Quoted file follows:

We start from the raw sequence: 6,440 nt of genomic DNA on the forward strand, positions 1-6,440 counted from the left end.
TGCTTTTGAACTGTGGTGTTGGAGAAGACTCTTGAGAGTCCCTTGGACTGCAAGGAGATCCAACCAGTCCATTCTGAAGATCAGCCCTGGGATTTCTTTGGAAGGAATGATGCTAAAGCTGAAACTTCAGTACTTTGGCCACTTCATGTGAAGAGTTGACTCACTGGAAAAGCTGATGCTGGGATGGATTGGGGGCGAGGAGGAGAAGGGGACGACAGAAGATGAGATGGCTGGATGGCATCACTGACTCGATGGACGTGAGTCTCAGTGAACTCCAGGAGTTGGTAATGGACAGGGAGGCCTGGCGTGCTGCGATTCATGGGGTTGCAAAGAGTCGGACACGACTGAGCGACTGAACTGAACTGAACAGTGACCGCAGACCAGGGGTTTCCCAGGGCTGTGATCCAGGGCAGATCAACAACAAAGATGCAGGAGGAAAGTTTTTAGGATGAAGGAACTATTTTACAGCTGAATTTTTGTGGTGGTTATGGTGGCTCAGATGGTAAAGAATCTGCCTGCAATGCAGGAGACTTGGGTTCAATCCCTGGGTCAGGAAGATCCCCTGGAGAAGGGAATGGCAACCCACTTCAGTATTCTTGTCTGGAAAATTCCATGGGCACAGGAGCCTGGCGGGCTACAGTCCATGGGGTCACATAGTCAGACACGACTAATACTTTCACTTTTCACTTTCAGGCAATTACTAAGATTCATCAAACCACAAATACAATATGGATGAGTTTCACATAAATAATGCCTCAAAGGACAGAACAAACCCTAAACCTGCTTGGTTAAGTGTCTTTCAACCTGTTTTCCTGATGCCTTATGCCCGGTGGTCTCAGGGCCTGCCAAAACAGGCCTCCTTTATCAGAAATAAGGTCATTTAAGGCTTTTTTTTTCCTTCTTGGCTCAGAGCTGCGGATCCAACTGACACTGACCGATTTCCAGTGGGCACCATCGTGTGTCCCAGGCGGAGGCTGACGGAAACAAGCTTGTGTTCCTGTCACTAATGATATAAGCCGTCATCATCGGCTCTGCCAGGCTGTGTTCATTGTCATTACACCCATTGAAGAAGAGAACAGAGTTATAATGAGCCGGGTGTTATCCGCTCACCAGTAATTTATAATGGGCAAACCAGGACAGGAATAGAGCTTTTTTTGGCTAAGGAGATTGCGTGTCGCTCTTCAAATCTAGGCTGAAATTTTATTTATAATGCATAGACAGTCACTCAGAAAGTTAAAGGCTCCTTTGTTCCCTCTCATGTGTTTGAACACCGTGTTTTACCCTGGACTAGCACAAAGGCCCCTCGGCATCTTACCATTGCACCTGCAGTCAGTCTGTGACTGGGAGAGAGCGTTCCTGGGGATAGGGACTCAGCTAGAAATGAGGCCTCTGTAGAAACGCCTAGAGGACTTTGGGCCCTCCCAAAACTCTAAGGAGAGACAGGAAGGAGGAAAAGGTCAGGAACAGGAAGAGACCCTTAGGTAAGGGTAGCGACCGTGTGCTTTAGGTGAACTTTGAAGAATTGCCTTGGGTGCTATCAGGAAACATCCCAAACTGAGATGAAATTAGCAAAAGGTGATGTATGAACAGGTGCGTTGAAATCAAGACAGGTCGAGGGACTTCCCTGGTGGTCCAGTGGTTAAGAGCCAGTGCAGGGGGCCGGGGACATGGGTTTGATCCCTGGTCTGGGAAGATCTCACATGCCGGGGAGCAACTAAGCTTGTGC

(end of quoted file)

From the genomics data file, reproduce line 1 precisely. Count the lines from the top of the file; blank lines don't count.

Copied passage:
We start from the raw sequence: 6,440 nt of genomic DNA on the forward strand, positions 1-6,440 counted from the left end.